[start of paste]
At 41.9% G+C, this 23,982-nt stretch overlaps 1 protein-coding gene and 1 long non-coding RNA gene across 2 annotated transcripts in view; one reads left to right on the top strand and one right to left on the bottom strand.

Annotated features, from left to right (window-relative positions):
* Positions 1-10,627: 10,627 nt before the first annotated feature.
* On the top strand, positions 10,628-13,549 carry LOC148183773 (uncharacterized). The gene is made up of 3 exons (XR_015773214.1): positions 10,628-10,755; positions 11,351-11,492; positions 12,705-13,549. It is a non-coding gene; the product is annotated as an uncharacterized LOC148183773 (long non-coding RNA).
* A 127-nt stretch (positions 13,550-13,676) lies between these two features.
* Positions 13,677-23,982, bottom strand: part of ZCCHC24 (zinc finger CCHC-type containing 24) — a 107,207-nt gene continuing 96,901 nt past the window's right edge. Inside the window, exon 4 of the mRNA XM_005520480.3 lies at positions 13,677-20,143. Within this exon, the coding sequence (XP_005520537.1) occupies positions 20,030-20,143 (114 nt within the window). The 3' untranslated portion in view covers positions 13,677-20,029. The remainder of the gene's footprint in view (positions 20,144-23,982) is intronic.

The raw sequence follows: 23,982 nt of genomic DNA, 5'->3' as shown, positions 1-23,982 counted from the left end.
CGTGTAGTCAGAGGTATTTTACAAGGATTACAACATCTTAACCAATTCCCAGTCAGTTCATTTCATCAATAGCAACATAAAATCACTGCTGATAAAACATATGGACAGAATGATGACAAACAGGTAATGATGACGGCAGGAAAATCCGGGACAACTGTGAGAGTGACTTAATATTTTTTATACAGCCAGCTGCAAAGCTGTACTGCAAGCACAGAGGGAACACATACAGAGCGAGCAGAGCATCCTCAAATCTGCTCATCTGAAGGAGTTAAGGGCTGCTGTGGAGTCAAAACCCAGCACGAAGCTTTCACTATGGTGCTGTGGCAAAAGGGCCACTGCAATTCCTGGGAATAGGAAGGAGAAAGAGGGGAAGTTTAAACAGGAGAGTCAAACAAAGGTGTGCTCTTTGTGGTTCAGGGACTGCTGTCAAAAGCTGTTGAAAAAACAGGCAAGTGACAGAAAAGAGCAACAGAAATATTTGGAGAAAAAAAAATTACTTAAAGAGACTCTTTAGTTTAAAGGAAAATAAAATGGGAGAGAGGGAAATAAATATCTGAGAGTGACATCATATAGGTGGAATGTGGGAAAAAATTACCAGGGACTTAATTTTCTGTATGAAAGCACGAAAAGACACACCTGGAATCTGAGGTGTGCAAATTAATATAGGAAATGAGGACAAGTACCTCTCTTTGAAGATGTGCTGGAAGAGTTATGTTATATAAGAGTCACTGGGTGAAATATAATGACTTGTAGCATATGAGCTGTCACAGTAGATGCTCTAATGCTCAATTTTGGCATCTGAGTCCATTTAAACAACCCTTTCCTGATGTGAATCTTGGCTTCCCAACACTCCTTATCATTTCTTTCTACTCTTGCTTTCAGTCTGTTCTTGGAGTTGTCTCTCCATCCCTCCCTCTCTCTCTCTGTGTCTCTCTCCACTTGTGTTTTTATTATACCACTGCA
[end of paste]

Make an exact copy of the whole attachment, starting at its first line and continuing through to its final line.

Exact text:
At 41.9% G+C, this 23,982-nt stretch overlaps 1 protein-coding gene and 1 long non-coding RNA gene across 2 annotated transcripts in view; one reads left to right on the top strand and one right to left on the bottom strand.

Annotated features, from left to right (window-relative positions):
* Positions 1-10,627: 10,627 nt before the first annotated feature.
* On the top strand, positions 10,628-13,549 carry LOC148183773 (uncharacterized). The gene is made up of 3 exons (XR_015773214.1): positions 10,628-10,755; positions 11,351-11,492; positions 12,705-13,549. It is a non-coding gene; the product is annotated as an uncharacterized LOC148183773 (long non-coding RNA).
* A 127-nt stretch (positions 13,550-13,676) lies between these two features.
* Positions 13,677-23,982, bottom strand: part of ZCCHC24 (zinc finger CCHC-type containing 24) — a 107,207-nt gene continuing 96,901 nt past the window's right edge. Inside the window, exon 4 of the mRNA XM_005520480.3 lies at positions 13,677-20,143. Within this exon, the coding sequence (XP_005520537.1) occupies positions 20,030-20,143 (114 nt within the window). The 3' untranslated portion in view covers positions 13,677-20,029. The remainder of the gene's footprint in view (positions 20,144-23,982) is intronic.

The raw sequence follows: 23,982 nt of genomic DNA, 5'->3' as shown, positions 1-23,982 counted from the left end.
CGTGTAGTCAGAGGTATTTTACAAGGATTACAACATCTTAACCAATTCCCAGTCAGTTCATTTCATCAATAGCAACATAAAATCACTGCTGATAAAACATATGGACAGAATGATGACAAACAGGTAATGATGACGGCAGGAAAATCCGGGACAACTGTGAGAGTGACTTAATATTTTTTATACAGCCAGCTGCAAAGCTGTACTGCAAGCACAGAGGGAACACATACAGAGCGAGCAGAGCATCCTCAAATCTGCTCATCTGAAGGAGTTAAGGGCTGCTGTGGAGTCAAAACCCAGCACGAAGCTTTCACTATGGTGCTGTGGCAAAAGGGCCACTGCAATTCCTGGGAATAGGAAGGAGAAAGAGGGGAAGTTTAAACAGGAGAGTCAAACAAAGGTGTGCTCTTTGTGGTTCAGGGACTGCTGTCAAAAGCTGTTGAAAAAACAGGCAAGTGACAGAAAAGAGCAACAGAAATATTTGGAGAAAAAAAAATTACTTAAAGAGACTCTTTAGTTTAAAGGAAAATAAAATGGGAGAGAGGGAAATAAATATCTGAGAGTGACATCATATAGGTGGAATGTGGGAAAAAATTACCAGGGACTTAATTTTCTGTATGAAAGCACGAAAAGACACACCTGGAATCTGAGGTGTGCAAATTAATATAGGAAATGAGGACAAGTACCTCTCTTTGAAGATGTGCTGGAAGAGTTATGTTATATAAGAGTCACTGGGTGAAATATAATGACTTGTAGCATATGAGCTGTCACAGTAGATGCTCTAATGCTCAATTTTGGCATCTGAGTCCATTTAAACAACCCTTTCCTGATGTGAATCTTGGCTTCCCAACACTCCTTATCATTTCTTTCTACTCTTGCTTTCAGTCTGTTCTTGGAGTTGTCTCTCCATCCCTCCCTCTCTCTCTCTGTGTCTCTCTCCACTTGTGTTTTTATTATACCACTGCA